This is an enjoyable programme of twentieth century music for flute and harp. It includes some well known classics as well as some more unusual repertoire.
William Alwyn’s Naiades
has become one of the leading twentieth century repertoire pieces for this combination. It is presented well here with Wyastone’s characteristic acoustic and some fine playing. The languid lines are played with a sense of elegant repose and the two instrumental lines are intertwined with a sense of well-judged ensemble. The cadenzas are played with a sense of dramatic development and there is a feeling of well thought out direction and flow throughout. This gives clarity to Alwyn’s structure and musical intentions. This is an excellent performance which is worthy of the cost of the disc in itself.
Debussy’s works are well represented here and played with sensitivity. Le Petit Berger
is presented in a duo transcription by J. Durand, while Bennett gives a gentle and delicate rendition of the first Arabesque. Syrinx
is one of the best known solo flute works, and Judith Hall’s interpretation is enjoyable here, avoiding the all too common over-indulgence that this piece seems to attract.
Persichetti was an American composer, and this Serenade is in eight short movements. The American style is evident in the writing but there is a remaining link to Debussy in the music. There is warmth in the mood and in the tones of these instruments that is instantly appealing, and the quality of the playing is highly enjoyable.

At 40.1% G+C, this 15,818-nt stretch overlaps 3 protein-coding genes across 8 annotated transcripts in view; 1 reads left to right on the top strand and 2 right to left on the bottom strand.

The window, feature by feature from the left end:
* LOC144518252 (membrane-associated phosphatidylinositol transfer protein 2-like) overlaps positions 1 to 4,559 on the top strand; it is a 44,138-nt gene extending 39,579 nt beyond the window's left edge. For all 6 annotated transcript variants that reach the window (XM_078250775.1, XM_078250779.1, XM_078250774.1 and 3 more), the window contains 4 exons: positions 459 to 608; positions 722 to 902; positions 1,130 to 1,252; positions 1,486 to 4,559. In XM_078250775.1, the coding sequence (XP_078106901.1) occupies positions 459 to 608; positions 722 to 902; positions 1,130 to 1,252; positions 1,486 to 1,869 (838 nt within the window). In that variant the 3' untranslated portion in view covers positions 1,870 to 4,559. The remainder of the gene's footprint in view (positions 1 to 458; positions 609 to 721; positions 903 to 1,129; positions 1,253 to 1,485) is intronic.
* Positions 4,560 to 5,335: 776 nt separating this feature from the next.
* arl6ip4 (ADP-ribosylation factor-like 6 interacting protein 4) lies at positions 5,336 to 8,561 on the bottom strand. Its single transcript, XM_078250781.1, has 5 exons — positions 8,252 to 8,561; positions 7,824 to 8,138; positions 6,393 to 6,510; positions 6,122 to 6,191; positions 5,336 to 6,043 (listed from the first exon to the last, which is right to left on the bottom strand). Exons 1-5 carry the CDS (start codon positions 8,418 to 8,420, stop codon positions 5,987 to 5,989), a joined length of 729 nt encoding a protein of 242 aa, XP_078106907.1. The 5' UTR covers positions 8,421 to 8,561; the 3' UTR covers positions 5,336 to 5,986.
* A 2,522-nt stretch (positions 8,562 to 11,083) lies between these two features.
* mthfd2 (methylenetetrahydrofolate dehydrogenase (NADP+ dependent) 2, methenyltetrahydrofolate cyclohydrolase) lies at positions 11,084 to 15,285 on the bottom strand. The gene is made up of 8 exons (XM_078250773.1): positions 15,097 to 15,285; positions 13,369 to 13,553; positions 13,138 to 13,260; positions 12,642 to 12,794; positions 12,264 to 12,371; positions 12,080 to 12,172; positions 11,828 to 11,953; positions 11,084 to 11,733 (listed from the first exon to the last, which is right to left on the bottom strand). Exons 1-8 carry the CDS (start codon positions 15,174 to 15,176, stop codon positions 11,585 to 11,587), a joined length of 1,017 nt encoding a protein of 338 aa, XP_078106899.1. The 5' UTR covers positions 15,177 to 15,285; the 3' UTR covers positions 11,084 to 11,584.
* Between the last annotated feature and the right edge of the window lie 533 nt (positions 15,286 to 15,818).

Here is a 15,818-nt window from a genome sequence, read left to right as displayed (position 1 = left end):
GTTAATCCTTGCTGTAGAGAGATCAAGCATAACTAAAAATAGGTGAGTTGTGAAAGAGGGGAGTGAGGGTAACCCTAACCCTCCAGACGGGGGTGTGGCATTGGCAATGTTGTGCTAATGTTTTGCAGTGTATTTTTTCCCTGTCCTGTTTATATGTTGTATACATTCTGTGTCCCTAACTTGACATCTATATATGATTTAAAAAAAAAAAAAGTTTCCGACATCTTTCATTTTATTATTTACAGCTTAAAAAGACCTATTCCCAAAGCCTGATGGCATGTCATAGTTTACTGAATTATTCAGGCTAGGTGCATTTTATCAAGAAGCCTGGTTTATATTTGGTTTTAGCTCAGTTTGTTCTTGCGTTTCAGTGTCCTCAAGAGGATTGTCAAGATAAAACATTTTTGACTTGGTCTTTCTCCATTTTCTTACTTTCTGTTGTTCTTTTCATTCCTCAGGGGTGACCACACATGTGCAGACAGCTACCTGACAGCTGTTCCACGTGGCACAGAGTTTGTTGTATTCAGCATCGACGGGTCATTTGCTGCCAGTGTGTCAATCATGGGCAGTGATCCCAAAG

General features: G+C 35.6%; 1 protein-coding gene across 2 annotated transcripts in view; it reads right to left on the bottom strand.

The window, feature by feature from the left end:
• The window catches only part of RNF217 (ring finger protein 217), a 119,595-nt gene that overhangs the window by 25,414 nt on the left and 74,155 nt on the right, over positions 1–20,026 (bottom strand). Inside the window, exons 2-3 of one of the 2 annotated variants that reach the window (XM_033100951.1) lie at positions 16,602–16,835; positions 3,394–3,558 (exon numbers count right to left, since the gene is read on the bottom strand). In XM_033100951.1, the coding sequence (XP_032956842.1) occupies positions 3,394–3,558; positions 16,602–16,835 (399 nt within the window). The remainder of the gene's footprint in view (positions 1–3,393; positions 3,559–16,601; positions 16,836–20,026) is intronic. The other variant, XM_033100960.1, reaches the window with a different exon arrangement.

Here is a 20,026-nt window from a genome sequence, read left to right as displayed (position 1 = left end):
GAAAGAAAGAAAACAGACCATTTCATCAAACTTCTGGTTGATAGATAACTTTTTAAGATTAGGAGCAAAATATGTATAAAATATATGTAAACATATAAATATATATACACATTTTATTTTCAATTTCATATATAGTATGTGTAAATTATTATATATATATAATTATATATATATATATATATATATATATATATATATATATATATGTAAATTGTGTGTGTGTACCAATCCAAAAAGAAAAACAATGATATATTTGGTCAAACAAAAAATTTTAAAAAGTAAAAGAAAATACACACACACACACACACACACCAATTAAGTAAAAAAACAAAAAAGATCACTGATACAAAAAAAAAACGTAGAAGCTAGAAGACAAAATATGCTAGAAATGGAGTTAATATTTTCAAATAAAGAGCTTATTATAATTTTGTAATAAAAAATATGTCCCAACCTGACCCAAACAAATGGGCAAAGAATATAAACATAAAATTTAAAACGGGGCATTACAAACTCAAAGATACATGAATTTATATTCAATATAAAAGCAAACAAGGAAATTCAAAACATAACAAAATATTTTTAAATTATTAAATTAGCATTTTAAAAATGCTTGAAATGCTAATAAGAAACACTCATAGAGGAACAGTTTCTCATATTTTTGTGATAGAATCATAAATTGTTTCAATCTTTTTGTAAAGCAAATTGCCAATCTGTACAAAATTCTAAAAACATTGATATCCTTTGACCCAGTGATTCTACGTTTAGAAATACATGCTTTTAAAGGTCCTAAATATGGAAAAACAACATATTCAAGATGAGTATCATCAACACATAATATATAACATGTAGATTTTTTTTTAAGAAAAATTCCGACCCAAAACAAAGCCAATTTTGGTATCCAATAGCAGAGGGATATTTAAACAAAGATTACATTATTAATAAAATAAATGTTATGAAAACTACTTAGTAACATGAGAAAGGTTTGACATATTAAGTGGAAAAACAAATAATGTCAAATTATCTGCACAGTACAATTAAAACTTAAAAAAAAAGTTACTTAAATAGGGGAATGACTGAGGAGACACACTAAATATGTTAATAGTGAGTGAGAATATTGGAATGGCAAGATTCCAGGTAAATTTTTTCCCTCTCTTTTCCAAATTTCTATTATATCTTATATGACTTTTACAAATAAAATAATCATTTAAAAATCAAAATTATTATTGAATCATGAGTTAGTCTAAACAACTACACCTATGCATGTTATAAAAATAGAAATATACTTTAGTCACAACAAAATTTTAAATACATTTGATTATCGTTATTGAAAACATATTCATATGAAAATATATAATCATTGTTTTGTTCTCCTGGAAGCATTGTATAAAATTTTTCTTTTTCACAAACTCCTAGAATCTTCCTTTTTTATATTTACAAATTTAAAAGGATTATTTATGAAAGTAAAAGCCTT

Carl Nielsen’s short character sketch, The Fog is Lifting
is a charming work which is both elegant and lyrical. Composed as incidental music for Helga Roden’s play, Moderen
, this miniature is well written and highly entertaining.
The opening of Anthony Payne’s A 1940s Childhood
has a pulsing bass line which contrasts well with the other music on the disc. Lyrical melody lines have more angular harmonic structures here, giving a haunting and atmospheric quality to the music. The second movement features fast moving repeated note patterns which twist and turn, gradually building a sense of drama and energy. The third movement is gentler that the opening but maintains the haunting musical language, and gradually builds towards the final movement, which portrays a dream sequence of a girl on horseback. This is an excellent work which deserves to become better known.
Tournier’s solo harp piece, Vers la source dans le bois,
follows, providing an enjoyable interlude with shimmering textures and some dazzling harp writing. The disc concludes with Jolivet’s Alla Rustica
, a French dance-style work based on folk melodies which are woven into a thrilling divertissement.
This is an excellent disc which has much to offer and deserves to be heard.